This post continues our discussion of Marc Hauser's essay Biology (Not Religion) Equals Morality in which he attempts to argue that morality can be, and should be, based upon our biological nature. You can read Part I here.
None of my comments so far are meant to be divisive with respect to the meaning and sense of community that many derive from religion. Where I intend to be divisive is with respect to the argument that religion, and moral education more generally, represent the only - or perhaps even the ultimate - source of moral reasoning. If anything, moral education is often motivated by self-interest, to do what's best for those within a moral community, preaching singularity, not plurality. Blame nurture, not nature, for our moral atrocities against humanity. And blame educated partiality more generally, as this allows us to lump into one category all those who fail to acknowledge our shared humanity and fail to use secular reasoning to practice compassion.
But why should we care about our "shared humanity?" Why should we practice compassion? Hauser never tells us. He just assumes that this is the right thing to do, but we need to ask him what fact of evolution or our biology is he basing this assumption upon? Indeed, what fact of our biology tells us that we should not act in our self-interest? To such questions Hauser gives no answer.
He adds this:
If religion is not the source of our moral insights - and moral education has the demonstrated potential to teach partiality and, therefore, morally destructive behaviour - then what other sources of inspiration are on offer?
One answer to this question is emerging from an unsuspected corner of academia: the mind sciences. Recent discoveries suggest that all humans, young and old, male and female, conservative and liberal, living in Sydney, San Francisco and Seoul, growing up as atheists, Buddhists, Catholics and Jews, with high school, university or professional degrees, are endowed with a gift from nature, a biological code for living a moral life.
This code, a universal moral grammar, provides us with an unconscious suite of principles for judging what is morally right and wrong. It is an impartial, rational and unemotional capacity. It doesn't dictate who we should help or who we are licensed to harm. Rather, it provides an abstract set of rules for how to intuitively understand when helping another is obligatory and when harming another is forbidden. And it does so dispassionately and impartially.
This is fascinating. It sounds exactly like what natural law philosophers and theologians have been saying for centuries. Indeed St. Paul writing to the church at Rome in the first century observed that everyone has a moral law "written on their hearts" (See Romans 2: 15).
But the question is not whether we have such a moral code or moral sense but rather where it comes from. This makes all the difference as to whether it is in any way incumbent upon us. If the code is inscribed on our hearts by God then it is presumably morally obligatory, but if it's the product of evolution then we're no more obligated to observe it than we are obligated to cover our mouth when yawning. If this law that Mr. Hauser thinks he has discovered is the product of blind chance and purposelessness which somehow conspired to fit us for life in the stone age then why should we live our lives by it today? It's merely an evolutionary vestige, like a man's beard, and can be ignored or removed with just as little moral consequence.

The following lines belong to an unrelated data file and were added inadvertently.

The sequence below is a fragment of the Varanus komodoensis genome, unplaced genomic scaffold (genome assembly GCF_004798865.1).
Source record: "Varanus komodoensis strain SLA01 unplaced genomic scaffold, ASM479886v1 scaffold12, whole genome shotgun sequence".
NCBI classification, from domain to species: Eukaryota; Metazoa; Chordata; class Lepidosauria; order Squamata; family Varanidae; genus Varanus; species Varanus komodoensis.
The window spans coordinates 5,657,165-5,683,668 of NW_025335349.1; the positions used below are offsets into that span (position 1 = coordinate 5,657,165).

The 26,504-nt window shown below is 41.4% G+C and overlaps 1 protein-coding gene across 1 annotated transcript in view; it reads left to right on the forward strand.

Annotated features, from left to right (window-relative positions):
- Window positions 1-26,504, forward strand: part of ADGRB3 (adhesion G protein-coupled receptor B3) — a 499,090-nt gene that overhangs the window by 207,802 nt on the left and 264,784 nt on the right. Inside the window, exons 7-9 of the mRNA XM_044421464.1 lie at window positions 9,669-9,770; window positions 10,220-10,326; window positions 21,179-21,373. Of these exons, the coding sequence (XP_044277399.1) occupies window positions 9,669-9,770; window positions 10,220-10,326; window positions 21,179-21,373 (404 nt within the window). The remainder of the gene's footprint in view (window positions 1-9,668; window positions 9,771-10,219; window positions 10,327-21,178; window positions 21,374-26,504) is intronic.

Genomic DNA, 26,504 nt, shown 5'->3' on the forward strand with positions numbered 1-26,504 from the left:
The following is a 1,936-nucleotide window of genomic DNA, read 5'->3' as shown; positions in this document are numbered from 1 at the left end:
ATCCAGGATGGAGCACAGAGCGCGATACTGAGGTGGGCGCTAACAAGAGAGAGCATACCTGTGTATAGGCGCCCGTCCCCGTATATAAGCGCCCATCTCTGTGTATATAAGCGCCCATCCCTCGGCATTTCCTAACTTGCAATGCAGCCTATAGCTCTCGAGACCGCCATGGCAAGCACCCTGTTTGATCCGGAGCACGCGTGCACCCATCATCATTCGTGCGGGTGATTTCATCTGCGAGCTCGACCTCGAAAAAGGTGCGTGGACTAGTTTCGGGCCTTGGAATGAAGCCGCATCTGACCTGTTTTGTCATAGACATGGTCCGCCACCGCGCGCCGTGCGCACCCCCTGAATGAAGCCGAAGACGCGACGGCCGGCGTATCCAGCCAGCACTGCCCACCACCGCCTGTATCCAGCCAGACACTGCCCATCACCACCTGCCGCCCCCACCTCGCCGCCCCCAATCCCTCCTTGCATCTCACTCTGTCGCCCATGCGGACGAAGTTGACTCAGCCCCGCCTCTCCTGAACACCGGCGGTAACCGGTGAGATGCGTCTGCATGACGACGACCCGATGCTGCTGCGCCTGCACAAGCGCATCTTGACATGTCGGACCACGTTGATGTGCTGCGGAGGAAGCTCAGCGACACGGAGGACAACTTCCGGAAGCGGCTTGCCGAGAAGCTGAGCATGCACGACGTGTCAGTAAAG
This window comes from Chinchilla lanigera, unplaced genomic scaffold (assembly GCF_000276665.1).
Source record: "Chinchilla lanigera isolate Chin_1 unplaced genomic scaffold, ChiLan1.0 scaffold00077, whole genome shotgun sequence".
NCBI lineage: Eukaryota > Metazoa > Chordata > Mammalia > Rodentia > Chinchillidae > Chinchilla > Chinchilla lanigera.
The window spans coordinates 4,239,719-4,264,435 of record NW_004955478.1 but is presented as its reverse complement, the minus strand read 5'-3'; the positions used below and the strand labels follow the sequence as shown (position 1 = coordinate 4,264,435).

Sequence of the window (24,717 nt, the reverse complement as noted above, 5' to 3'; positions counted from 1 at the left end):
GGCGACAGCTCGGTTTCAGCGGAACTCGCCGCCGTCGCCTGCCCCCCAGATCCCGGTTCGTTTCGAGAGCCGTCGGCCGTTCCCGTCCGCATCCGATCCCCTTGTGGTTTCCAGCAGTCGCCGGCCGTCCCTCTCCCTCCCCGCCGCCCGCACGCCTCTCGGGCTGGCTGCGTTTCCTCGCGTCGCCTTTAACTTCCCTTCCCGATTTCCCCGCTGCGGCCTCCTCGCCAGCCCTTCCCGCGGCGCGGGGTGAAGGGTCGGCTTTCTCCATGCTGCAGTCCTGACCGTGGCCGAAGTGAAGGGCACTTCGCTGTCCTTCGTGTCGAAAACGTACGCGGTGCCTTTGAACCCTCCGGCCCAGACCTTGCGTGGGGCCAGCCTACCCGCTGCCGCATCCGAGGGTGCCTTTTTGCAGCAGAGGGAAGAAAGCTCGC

To argue that because we have a moral sense we are therefore bound to live by it is to commit the fallacy of deriving an "ought" from an "is" (sometimes called the naturalistic fallacy). It simply does not follow that because something is a certain way it therefore ought to be that way. Just because in some situations we feel compassion for others does not mean that if we didn't feel compassion we'd be in some sense morally wrong.
Moreover, evolution-based ethics are highly selective in what they deem right and wrong. On what basis, for instance, do we determine which of our evolved behaviors are morally good and which are not? Men are just as likely, perhaps more likely, to be selfish, cruel and violent as they are to be generous, kind, and peaceful. Both tendencies, according to Hauser's view, are part of our biological makeup and must result from our evolutionary development as a species. On what basis, then, does he prefer one behavior over the other? On what basis does he decide that we're required to do one and required to avoid the other? Why, exactly, should I care about the poor or care about the world my great-grandchildren will inherit? Why shouldn't I just live for myself and let the poor or future generations worry about their own survival? What answer based upon our biological make-up can Hauser possibly give to these questions?
The fact is that naturalistic, evolutionary ethics provide us no basis, other than one's individual feelings, for judging one behavior to be morally better than another and certainly no reason for thinking that we're in any way obligated to do one thing rather than its opposite. As a guide to moral behavior it is utterly useless.